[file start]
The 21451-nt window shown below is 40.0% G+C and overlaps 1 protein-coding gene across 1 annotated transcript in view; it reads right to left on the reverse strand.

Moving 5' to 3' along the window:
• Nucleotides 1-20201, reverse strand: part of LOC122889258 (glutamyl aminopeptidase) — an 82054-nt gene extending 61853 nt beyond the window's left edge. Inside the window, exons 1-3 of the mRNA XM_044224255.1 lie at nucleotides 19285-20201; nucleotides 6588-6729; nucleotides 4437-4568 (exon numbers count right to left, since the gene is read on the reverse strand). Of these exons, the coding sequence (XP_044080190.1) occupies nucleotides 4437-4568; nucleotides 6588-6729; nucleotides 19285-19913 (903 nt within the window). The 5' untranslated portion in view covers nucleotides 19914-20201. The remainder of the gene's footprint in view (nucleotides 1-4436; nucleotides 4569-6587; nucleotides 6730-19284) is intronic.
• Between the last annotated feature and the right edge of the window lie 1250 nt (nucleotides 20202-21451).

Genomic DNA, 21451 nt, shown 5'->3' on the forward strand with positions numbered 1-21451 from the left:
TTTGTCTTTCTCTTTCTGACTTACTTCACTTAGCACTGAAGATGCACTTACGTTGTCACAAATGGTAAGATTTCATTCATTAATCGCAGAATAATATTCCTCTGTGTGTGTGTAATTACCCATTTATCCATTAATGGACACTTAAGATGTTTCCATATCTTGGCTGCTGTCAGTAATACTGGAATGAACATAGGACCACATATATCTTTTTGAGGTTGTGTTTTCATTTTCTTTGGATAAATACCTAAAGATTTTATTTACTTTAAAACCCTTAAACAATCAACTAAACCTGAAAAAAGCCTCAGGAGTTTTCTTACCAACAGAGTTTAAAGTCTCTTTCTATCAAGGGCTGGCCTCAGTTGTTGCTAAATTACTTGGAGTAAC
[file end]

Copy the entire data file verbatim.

The 21451-nt window shown below is 40.0% G+C and overlaps 1 protein-coding gene across 1 annotated transcript in view; it reads right to left on the reverse strand.

Moving 5' to 3' along the window:
• Nucleotides 1-20201, reverse strand: part of LOC122889258 (glutamyl aminopeptidase) — an 82054-nt gene extending 61853 nt beyond the window's left edge. Inside the window, exons 1-3 of the mRNA XM_044224255.1 lie at nucleotides 19285-20201; nucleotides 6588-6729; nucleotides 4437-4568 (exon numbers count right to left, since the gene is read on the reverse strand). Of these exons, the coding sequence (XP_044080190.1) occupies nucleotides 4437-4568; nucleotides 6588-6729; nucleotides 19285-19913 (903 nt within the window). The 5' untranslated portion in view covers nucleotides 19914-20201. The remainder of the gene's footprint in view (nucleotides 1-4436; nucleotides 4569-6587; nucleotides 6730-19284) is intronic.
• Between the last annotated feature and the right edge of the window lie 1250 nt (nucleotides 20202-21451).

Genomic DNA, 21451 nt, shown 5'->3' on the forward strand with positions numbered 1-21451 from the left:
TTTGTCTTTCTCTTTCTGACTTACTTCACTTAGCACTGAAGATGCACTTACGTTGTCACAAATGGTAAGATTTCATTCATTAATCGCAGAATAATATTCCTCTGTGTGTGTGTAATTACCCATTTATCCATTAATGGACACTTAAGATGTTTCCATATCTTGGCTGCTGTCAGTAATACTGGAATGAACATAGGACCACATATATCTTTTTGAGGTTGTGTTTTCATTTTCTTTGGATAAATACCTAAAGATTTTATTTACTTTAAAACCCTTAAACAATCAACTAAACCTGAAAAAAGCCTCAGGAGTTTTCTTACCAACAGAGTTTAAAGTCTCTTTCTATCAAGGGCTGGCCTCAGTTGTTGCTAAATTACTTGGAGTAAC